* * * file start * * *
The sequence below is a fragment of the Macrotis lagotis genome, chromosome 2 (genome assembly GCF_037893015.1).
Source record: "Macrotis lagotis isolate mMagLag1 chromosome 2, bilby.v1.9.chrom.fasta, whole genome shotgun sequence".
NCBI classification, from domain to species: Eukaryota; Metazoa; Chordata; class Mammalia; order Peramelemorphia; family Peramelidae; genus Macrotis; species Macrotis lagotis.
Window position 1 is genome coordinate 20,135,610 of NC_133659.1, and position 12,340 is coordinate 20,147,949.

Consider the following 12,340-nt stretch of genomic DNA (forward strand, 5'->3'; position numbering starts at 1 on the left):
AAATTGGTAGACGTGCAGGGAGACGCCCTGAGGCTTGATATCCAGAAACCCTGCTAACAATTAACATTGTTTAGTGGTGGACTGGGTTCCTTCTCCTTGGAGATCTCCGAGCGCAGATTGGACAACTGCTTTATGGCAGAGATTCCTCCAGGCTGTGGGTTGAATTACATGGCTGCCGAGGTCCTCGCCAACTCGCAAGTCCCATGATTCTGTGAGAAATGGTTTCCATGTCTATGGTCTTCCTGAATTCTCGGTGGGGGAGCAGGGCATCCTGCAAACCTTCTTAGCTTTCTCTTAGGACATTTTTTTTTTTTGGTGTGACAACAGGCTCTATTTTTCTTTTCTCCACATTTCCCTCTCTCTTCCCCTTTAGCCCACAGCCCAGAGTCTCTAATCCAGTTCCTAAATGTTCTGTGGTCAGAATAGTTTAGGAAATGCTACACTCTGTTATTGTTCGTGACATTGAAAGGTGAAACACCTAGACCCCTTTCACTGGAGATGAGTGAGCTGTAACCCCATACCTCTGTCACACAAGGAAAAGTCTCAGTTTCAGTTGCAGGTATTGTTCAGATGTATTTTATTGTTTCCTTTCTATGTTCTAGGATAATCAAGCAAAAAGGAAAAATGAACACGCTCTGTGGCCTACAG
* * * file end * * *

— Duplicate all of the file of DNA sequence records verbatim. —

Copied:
The sequence below is a fragment of the Macrotis lagotis genome, chromosome 2 (genome assembly GCF_037893015.1).
Source record: "Macrotis lagotis isolate mMagLag1 chromosome 2, bilby.v1.9.chrom.fasta, whole genome shotgun sequence".
NCBI classification, from domain to species: Eukaryota; Metazoa; Chordata; class Mammalia; order Peramelemorphia; family Peramelidae; genus Macrotis; species Macrotis lagotis.
Window position 1 is genome coordinate 20,135,610 of NC_133659.1, and position 12,340 is coordinate 20,147,949.

Consider the following 12,340-nt stretch of genomic DNA (forward strand, 5'->3'; position numbering starts at 1 on the left):
AAATTGGTAGACGTGCAGGGAGACGCCCTGAGGCTTGATATCCAGAAACCCTGCTAACAATTAACATTGTTTAGTGGTGGACTGGGTTCCTTCTCCTTGGAGATCTCCGAGCGCAGATTGGACAACTGCTTTATGGCAGAGATTCCTCCAGGCTGTGGGTTGAATTACATGGCTGCCGAGGTCCTCGCCAACTCGCAAGTCCCATGATTCTGTGAGAAATGGTTTCCATGTCTATGGTCTTCCTGAATTCTCGGTGGGGGAGCAGGGCATCCTGCAAACCTTCTTAGCTTTCTCTTAGGACATTTTTTTTTTTTGGTGTGACAACAGGCTCTATTTTTCTTTTCTCCACATTTCCCTCTCTCTTCCCCTTTAGCCCACAGCCCAGAGTCTCTAATCCAGTTCCTAAATGTTCTGTGGTCAGAATAGTTTAGGAAATGCTACACTCTGTTATTGTTCGTGACATTGAAAGGTGAAACACCTAGACCCCTTTCACTGGAGATGAGTGAGCTGTAACCCCATACCTCTGTCACACAAGGAAAAGTCTCAGTTTCAGTTGCAGGTATTGTTCAGATGTATTTTATTGTTTCCTTTCTATGTTCTAGGATAATCAAGCAAAAAGGAAAAATGAACACGCTCTGTGGCCTACAG